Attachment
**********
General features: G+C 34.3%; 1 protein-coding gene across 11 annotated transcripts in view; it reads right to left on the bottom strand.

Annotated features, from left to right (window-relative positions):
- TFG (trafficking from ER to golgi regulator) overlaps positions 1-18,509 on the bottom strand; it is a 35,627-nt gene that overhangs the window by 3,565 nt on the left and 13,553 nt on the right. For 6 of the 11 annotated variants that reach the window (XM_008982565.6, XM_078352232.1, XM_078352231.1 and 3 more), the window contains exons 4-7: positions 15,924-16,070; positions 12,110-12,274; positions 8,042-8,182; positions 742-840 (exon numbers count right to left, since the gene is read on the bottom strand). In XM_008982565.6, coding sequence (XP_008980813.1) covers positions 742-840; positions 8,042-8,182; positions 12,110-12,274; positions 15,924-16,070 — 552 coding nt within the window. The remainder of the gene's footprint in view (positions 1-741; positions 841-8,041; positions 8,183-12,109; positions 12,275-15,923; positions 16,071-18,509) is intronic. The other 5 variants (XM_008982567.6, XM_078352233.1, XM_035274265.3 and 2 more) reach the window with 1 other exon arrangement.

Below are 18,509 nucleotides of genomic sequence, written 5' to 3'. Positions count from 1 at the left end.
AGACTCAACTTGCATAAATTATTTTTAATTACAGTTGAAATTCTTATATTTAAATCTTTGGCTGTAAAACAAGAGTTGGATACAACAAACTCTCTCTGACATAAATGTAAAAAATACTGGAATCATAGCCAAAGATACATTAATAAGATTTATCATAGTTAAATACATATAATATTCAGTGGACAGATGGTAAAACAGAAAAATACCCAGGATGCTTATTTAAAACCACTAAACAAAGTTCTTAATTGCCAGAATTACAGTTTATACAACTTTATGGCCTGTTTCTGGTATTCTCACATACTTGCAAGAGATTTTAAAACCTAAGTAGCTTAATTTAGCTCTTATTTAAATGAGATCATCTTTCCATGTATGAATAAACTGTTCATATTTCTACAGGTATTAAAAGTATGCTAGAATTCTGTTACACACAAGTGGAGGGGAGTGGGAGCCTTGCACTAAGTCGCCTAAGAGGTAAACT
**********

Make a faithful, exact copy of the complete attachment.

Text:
General features: G+C 34.3%; 1 protein-coding gene across 11 annotated transcripts in view; it reads right to left on the bottom strand.

Annotated features, from left to right (window-relative positions):
- TFG (trafficking from ER to golgi regulator) overlaps positions 1-18,509 on the bottom strand; it is a 35,627-nt gene that overhangs the window by 3,565 nt on the left and 13,553 nt on the right. For 6 of the 11 annotated variants that reach the window (XM_008982565.6, XM_078352232.1, XM_078352231.1 and 3 more), the window contains exons 4-7: positions 15,924-16,070; positions 12,110-12,274; positions 8,042-8,182; positions 742-840 (exon numbers count right to left, since the gene is read on the bottom strand). In XM_008982565.6, coding sequence (XP_008980813.1) covers positions 742-840; positions 8,042-8,182; positions 12,110-12,274; positions 15,924-16,070 — 552 coding nt within the window. The remainder of the gene's footprint in view (positions 1-741; positions 841-8,041; positions 8,183-12,109; positions 12,275-15,923; positions 16,071-18,509) is intronic. The other 5 variants (XM_008982567.6, XM_078352233.1, XM_035274265.3 and 2 more) reach the window with 1 other exon arrangement.

Below are 18,509 nucleotides of genomic sequence, written 5' to 3'. Positions count from 1 at the left end.
AGACTCAACTTGCATAAATTATTTTTAATTACAGTTGAAATTCTTATATTTAAATCTTTGGCTGTAAAACAAGAGTTGGATACAACAAACTCTCTCTGACATAAATGTAAAAAATACTGGAATCATAGCCAAAGATACATTAATAAGATTTATCATAGTTAAATACATATAATATTCAGTGGACAGATGGTAAAACAGAAAAATACCCAGGATGCTTATTTAAAACCACTAAACAAAGTTCTTAATTGCCAGAATTACAGTTTATACAACTTTATGGCCTGTTTCTGGTATTCTCACATACTTGCAAGAGATTTTAAAACCTAAGTAGCTTAATTTAGCTCTTATTTAAATGAGATCATCTTTCCATGTATGAATAAACTGTTCATATTTCTACAGGTATTAAAAGTATGCTAGAATTCTGTTACACACAAGTGGAGGGGAGTGGGAGCCTTGCACTAAGTCGCCTAAGAGGTAAACT